Wednesday, November 11, 2009

Knowledge often is costly

Marines storm the command bunker on Tarawa, November 1943

Remembrance Day .... just another reminder

For better or for worse, some battles become mythic in proportion in the memory of mankind after the guns have become silent. So it is in Marine Corps' lore when speaking of an epic struggle which took place on November 20-23, 1943, on the Tarawa Atoll of the Gilbert Islands in the Pacific Ocean during World War II. The primary fighting took place on Betio Island, where this photograph was taken on the third and final full day of "major" combat.

The "hill" the Marines are storming in the photo, incidentally, is not a natural phenomenon, but the Japanese command bunker, which had been constructed from tons of concrete with tons of sand placed atop that to make it virtually indestructible to air or artillery weapons of the era.

About 1,200 Americans and nearly 5,000 Japanese died during the 76-hour ordeal to determine which country would control a tiny piece of land -- only about 300 acres -- in the middle of an ocean. A few years in the aftermath, military analysts agreed it was an unnecessary island invasion in the American war effort to defeat the Japanese Empire -- a battle that should never have been fought.

Why mention this battle today? Because today is Veterans Day, a day of remembrance. In the United States, it first was observed as Armistice Day to honor those who fought in World War I. The date selected to mark this event was that on which an armistice was signed to end the fighting in the "war to end all wars" -- the 11th hour of the 11th day of the 11th month.

Unfortunately and predictably, not all wars ended with the conclusion of World War I, so, in the 1950s, the decision was made to use this occasion to honor those who fought in World War II and Korea, as well, and the day was renamed Veterans Day. Some countries in Europe and elsewhere, maybe more appropriately, simply call it Remembrance Day.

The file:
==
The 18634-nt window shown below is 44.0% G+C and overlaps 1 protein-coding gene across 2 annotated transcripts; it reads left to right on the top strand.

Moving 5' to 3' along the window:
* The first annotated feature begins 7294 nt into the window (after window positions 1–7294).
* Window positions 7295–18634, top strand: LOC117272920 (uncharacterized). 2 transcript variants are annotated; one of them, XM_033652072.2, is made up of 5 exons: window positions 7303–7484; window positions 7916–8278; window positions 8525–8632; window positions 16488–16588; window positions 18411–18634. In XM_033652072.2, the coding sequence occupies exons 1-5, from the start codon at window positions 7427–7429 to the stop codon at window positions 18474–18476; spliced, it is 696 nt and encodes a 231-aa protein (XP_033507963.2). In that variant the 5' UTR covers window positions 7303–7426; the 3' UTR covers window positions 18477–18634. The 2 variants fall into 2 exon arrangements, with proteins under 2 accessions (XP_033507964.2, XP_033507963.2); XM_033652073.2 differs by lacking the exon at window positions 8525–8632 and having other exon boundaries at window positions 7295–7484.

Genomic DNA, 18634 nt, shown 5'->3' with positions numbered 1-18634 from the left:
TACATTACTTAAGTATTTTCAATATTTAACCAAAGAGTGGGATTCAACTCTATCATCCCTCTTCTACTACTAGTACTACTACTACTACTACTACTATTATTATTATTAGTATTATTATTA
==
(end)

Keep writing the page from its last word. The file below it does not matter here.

Many of the men shown in the photograph died only minutes after it was taken. One of them, the fourth man from the right -- if you are able to distinguish him -- was one of four Marines to win the Medal of Honor that day.

Statistics from the battle include these: Four Medals of Honor, America's highest military award for valor (three of them posthumous); 46 Navy Crosses, the Marine Corps' and Navy's second highest award for valor (22 of them posthumous); four Distinguished Service Medals; 248 Silver Stars; 21 Legion of Merits. The Purple Heart is presented to Americans both killed and wounded in action, which puts that number at roughly 3,500 for this unnecessary, tiny island campaign.

The Battle of Tarawa was fought just a few days after Armistice Day / Veterans Day / Remembrance Day in 1943, barely 25 years after the final shots had been fired in the "war to end all wars." Today, still another 66 years later, it is very evident that few, if any, of those who have been entrusted to "replenish the earth, and subdue it: and have dominion over the fish of the sea, and over the fowl of the air, and over every living thing that moveth upon the earth" have learned a blessed thing.


TheChicGeek said...

Hello Fram :)
Came to wish you a Happy Veteran's Day! I hope you are doing something nice to enjoy your day today. I like your post...but then I knew you would do a nice one for today :)

The Beethoven video is super pretty! I love the music and the beautiful nature scenes...pretty flowers, butterflies, rainbow and trees...ahhh, makes me want to go on a pretty vacation.

If only we could all learn to live in peace and enjoy our beautiful planet instead of living with war and destruction. It is good to honor those that have made such a great sacrifice and you are one of those men. :) So thank you!! and Happy Remembrance Day!
Love and Hugs :)
Kelly :)

Fram Actual said...

Actually, I did have a pleasant day, Kelly. Thank you. It included a few hours out and about in a T-shirt. The weather has been more like late September than early November around here, with highs generally in the 60s, for five or six days in a row now. That is especially welcome and makes every day sort of special this far north.

You seem to be spending a fair amount of time enjoying both music and the outdoors yourself. More power to you in that regard.

There is no need to note my Marine Corps time, Kelly. When I was young, I was doing what I wanted to be doing and I was where I wanted to be and I was among the type of men I wanted to be among. When it gets right down to it, I believe people like you, who are active in "Support Our Troops" events and activities, are the ones who deserve a "well done" more than anyone.

Thank you, also, for making the trip all the way from California to Minnesota to say hello.

Something special ....